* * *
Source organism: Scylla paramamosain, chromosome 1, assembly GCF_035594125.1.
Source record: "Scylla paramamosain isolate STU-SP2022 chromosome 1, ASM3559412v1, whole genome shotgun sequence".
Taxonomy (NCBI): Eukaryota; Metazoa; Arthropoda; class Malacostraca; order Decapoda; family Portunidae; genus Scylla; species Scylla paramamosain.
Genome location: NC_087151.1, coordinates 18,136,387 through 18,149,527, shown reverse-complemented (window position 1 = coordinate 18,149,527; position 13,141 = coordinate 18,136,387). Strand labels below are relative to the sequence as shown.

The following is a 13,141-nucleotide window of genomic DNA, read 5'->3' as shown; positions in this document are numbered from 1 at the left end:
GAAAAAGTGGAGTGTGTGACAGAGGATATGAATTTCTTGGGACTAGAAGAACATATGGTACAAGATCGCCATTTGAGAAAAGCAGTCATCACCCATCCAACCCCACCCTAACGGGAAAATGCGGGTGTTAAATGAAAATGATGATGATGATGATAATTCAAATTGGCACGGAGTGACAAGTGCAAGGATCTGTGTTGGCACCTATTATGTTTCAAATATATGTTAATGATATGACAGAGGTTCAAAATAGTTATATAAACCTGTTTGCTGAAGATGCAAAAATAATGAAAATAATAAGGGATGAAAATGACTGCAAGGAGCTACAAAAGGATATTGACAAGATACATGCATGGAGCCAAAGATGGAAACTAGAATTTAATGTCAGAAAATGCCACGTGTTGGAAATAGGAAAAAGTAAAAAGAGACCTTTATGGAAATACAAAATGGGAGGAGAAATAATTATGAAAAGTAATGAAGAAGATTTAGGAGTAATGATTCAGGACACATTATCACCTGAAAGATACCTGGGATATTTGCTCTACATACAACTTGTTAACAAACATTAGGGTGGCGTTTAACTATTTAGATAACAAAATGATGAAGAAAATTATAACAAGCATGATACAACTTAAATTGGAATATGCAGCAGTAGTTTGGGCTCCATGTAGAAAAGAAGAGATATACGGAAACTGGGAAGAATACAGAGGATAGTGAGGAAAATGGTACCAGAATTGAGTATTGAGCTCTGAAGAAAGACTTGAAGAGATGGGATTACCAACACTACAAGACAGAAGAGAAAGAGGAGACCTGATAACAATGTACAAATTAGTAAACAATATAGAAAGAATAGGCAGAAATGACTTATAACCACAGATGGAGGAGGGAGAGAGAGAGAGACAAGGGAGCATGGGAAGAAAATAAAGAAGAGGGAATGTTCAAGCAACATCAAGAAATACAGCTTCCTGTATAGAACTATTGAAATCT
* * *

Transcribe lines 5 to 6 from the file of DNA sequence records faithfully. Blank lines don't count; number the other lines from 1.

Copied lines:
The following is a 13,141-nucleotide window of genomic DNA, read 5'->3' as shown; positions in this document are numbered from 1 at the left end:
GAAAAAGTGGAGTGTGTGACAGAGGATATGAATTTCTTGGGACTAGAAGAACATATGGTACAAGATCGCCATTTGAGAAAAGCAGTCATCACCCATCCAACCCCACCCTAACGGGAAAATGCGGGTGTTAAATGAAAATGATGATGATGATGATAATTCAAATTGGCACGGAGTGACAAGTGCAAGGATCTGTGTTGGCACCTATTATGTTTCAAATATATGTTAATGATATGACAGAGGTTCAAAATAGTTATATAAACCTGTTTGCTGAAGATGCAAAAATAATGAAAATAATAAGGGATGAAAATGACTGCAAGGAGCTACAAAAGGATATTGACAAGATACATGCATGGAGCCAAAGATGGAAACTAGAATTTAATGTCAGAAAATGCCACGTGTTGGAAATAGGAAAAAGTAAAAAGAGACCTTTATGGAAATACAAAATGGGAGGAGAAATAATTATGAAAAGTAATGAAGAAGATTTAGGAGTAATGATTCAGGACACATTATCACCTGAAAGATACCTGGGATATTTGCTCTACATACAACTTGTTAACAAACATTAGGGTGGCGTTTAACTATTTAGATAACAAAATGATGAAGAAAATTATAACAAGCATGATACAACTTAAATTGGAATATGCAGCAGTAGTTTGGGCTCCATGTAGAAAAGAAGAGATATACGGAAACTGGGAAGAATACAGAGGATAGTGAGGAAAATGGTACCAGAATTGAGTATTGAGCTCTGAAGAAAGACTTGAAGAGATGGGATTACCAACACTACAAGACAGAAGAGAAAGAGGAGACCTGATAACAATGTACAAATTAGTAAACAATATAGAAAGAATAGGCAGAAATGACTTATAACCACAGATGGAGGAGGGAGAGAGAGAGAGACAAGGGAGCATGGGAAGAAAATAAAGAAGAGGGAATGTTCAAGCAACATCAAGAAATACAGCTTCCTGTATAGAACTATTGAAATCT